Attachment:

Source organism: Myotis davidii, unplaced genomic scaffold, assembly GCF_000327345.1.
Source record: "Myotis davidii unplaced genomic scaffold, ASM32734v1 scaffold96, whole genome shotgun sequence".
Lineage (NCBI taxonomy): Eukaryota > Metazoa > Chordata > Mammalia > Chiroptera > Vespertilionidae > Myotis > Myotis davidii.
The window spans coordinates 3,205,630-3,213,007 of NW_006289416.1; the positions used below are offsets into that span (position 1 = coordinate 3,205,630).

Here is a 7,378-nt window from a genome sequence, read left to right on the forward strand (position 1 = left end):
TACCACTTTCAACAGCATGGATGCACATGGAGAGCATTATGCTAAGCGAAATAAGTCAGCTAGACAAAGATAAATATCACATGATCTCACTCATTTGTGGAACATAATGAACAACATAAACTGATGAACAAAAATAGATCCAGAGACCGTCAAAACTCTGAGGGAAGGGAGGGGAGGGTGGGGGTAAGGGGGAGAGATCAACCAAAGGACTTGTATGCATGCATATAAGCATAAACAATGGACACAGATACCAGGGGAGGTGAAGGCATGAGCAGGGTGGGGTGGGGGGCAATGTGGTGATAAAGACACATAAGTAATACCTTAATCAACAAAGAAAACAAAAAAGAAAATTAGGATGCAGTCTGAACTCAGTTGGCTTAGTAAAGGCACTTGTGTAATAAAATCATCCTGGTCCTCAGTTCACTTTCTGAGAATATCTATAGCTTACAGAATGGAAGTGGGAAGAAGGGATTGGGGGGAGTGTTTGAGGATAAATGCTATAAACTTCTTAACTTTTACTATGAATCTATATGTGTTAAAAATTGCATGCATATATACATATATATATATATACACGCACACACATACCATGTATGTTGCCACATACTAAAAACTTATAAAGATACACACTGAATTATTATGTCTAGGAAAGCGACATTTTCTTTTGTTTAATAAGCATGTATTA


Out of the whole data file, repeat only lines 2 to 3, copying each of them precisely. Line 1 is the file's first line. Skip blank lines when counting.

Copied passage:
Source record: "Myotis davidii unplaced genomic scaffold, ASM32734v1 scaffold96, whole genome shotgun sequence".
Lineage (NCBI taxonomy): Eukaryota > Metazoa > Chordata > Mammalia > Chiroptera > Vespertilionidae > Myotis > Myotis davidii.